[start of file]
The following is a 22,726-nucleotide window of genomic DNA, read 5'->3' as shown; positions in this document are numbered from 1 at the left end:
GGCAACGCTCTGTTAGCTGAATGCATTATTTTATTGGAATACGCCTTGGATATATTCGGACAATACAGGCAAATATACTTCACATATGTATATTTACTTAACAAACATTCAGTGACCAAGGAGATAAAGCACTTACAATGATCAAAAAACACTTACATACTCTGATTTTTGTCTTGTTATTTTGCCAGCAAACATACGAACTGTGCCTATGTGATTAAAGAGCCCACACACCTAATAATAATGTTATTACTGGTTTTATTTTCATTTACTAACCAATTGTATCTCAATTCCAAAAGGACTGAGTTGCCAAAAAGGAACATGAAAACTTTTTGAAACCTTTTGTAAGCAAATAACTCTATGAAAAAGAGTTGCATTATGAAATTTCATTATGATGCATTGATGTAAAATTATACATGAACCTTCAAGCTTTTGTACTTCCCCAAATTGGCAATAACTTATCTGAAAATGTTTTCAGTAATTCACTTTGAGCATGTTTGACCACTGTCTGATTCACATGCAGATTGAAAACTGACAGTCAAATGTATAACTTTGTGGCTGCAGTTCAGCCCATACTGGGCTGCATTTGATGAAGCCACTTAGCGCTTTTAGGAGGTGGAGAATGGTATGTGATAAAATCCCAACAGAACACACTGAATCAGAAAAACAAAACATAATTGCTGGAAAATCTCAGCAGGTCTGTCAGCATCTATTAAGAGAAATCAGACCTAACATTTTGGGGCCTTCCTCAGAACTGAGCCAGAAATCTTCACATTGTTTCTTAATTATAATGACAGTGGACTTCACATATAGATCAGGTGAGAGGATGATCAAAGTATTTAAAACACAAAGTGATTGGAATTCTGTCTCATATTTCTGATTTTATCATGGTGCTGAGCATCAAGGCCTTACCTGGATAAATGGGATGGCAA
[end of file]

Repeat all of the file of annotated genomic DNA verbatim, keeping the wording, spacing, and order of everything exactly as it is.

The following is a 22,726-nucleotide window of genomic DNA, read 5'->3' as shown; positions in this document are numbered from 1 at the left end:
GGCAACGCTCTGTTAGCTGAATGCATTATTTTATTGGAATACGCCTTGGATATATTCGGACAATACAGGCAAATATACTTCACATATGTATATTTACTTAACAAACATTCAGTGACCAAGGAGATAAAGCACTTACAATGATCAAAAAACACTTACATACTCTGATTTTTGTCTTGTTATTTTGCCAGCAAACATACGAACTGTGCCTATGTGATTAAAGAGCCCACACACCTAATAATAATGTTATTACTGGTTTTATTTTCATTTACTAACCAATTGTATCTCAATTCCAAAAGGACTGAGTTGCCAAAAAGGAACATGAAAACTTTTTGAAACCTTTTGTAAGCAAATAACTCTATGAAAAAGAGTTGCATTATGAAATTTCATTATGATGCATTGATGTAAAATTATACATGAACCTTCAAGCTTTTGTACTTCCCCAAATTGGCAATAACTTATCTGAAAATGTTTTCAGTAATTCACTTTGAGCATGTTTGACCACTGTCTGATTCACATGCAGATTGAAAACTGACAGTCAAATGTATAACTTTGTGGCTGCAGTTCAGCCCATACTGGGCTGCATTTGATGAAGCCACTTAGCGCTTTTAGGAGGTGGAGAATGGTATGTGATAAAATCCCAACAGAACACACTGAATCAGAAAAACAAAACATAATTGCTGGAAAATCTCAGCAGGTCTGTCAGCATCTATTAAGAGAAATCAGACCTAACATTTTGGGGCCTTCCTCAGAACTGAGCCAGAAATCTTCACATTGTTTCTTAATTATAATGACAGTGGACTTCACATATAGATCAGGTGAGAGGATGATCAAAGTATTTAAAACACAAAGTGATTGGAATTCTGTCTCATATTTCTGATTTTATCATGGTGCTGAGCATCAAGGCCTTACCTGGATAAATGGGATGGCAA